Frequently I am asked by a newer pastor a question that I know has a bigger question behind it. They may be asking about how I handle an employee situation, but what I’ve come to understand is that there is usually a much larger issue they are wrestling through at the time—probably more often than not.
Pastors are like every other leader. It’s hard. We lead people. And, that comes with challenge.
Often when the pastor, using the same example, is asking about an employee situation, what they are really wondering is how to handle conflict. They want some clarity on leading difficult people. They want to know if it’s time to pull the seemingly impossible trigger in church leadership and actually release someone from employment.
Wow! Isn’t that hard? That’s a hard and often messy process every time—but especially when it’s the first time a person has done it.
I try to listen for the bigger question a pastor is asking.
One of the main purposes of my personal blog is to help younger pastors think through some of these issues. I try to write about real life—real pastor—real church leadership issues.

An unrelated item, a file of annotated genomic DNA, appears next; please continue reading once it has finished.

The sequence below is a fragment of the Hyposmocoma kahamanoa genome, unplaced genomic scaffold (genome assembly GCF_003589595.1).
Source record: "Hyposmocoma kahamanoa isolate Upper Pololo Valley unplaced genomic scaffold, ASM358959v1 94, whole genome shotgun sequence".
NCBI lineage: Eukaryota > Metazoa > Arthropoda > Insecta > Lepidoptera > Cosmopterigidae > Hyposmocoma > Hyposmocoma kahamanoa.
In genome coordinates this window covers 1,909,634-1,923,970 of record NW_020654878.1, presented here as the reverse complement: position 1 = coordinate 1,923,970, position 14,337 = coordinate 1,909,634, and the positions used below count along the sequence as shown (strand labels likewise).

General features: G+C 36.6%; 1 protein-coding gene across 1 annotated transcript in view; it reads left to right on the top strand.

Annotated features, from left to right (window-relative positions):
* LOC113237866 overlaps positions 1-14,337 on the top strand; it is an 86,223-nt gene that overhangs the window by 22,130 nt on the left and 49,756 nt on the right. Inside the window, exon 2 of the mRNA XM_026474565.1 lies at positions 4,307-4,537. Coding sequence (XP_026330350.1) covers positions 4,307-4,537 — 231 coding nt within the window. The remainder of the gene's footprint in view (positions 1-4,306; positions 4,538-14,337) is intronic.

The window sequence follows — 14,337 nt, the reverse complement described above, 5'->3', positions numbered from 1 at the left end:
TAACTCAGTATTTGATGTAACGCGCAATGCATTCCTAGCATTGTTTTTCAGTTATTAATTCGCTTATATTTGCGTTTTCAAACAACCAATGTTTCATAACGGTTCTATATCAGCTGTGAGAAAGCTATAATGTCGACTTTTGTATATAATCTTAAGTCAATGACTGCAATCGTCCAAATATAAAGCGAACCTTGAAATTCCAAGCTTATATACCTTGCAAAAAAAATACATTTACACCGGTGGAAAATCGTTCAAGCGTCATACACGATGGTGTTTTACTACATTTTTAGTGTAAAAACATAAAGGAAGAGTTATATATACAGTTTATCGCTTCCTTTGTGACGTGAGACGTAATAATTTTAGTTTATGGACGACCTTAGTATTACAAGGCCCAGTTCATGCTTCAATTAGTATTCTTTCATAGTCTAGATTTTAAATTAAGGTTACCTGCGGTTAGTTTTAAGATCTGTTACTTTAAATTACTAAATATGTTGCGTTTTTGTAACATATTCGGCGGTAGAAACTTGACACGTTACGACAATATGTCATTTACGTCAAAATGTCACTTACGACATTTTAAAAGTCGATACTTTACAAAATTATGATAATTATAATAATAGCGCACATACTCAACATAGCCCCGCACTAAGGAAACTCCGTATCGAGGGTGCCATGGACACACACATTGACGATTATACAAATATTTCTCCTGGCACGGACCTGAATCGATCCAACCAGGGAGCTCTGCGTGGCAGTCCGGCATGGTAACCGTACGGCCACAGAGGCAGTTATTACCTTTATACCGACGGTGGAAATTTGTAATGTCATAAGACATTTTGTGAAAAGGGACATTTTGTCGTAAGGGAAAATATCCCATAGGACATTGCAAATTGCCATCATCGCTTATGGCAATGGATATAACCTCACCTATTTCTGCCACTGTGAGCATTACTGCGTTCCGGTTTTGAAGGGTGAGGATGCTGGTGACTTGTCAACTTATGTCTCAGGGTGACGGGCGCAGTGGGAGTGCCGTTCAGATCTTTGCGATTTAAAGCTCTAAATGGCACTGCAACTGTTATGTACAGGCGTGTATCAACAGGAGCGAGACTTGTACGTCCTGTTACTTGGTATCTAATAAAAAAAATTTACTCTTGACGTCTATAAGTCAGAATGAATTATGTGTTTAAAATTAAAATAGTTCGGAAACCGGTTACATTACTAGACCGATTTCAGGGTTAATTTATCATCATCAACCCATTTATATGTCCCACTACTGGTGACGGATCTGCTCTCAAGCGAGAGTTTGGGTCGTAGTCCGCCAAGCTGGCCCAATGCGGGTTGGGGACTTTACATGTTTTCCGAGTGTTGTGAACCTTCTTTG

Still, I could write thousands of blog posts on church leadership and it wouldn’t be enough.
Pastors need someone to sit with them. Someone to talk through the issues with. Someone who is just available and in their corner when the questions seem bigger than them. Someone they can trust.
Over the years, I’ve tried to reach out to a few younger pastors. I can’t meet with everyone, but I can meet with some.
Frequently I will invite them to sit in on one of our staff meetings, then accompany our staff to lunch. I let them ask questions from the various ministers within our church working with different ministries.
I schedule a regular lunch with a few young pastors, meeting periodically, but often enough to build a relationship with them where they feel free to open up to me. In between lunches, I check in with them from time to time by phone or email, and of course, I’m available to them if needed other times. I even periodically get our wives together with us.
Currently, since I’m fairly new in Lexington, I am organizing a group of 3-4 younger pastors. We will meet following the same pattern—maybe meeting every 4 to 6 weeks.
Again, I can’t be there for everyone. (Although anyone can read my blog.) But, I can be there for some.
Bottom line older pastor/leader, these younger pastors need our help. It’s true Kingdom building.
What could you do to help?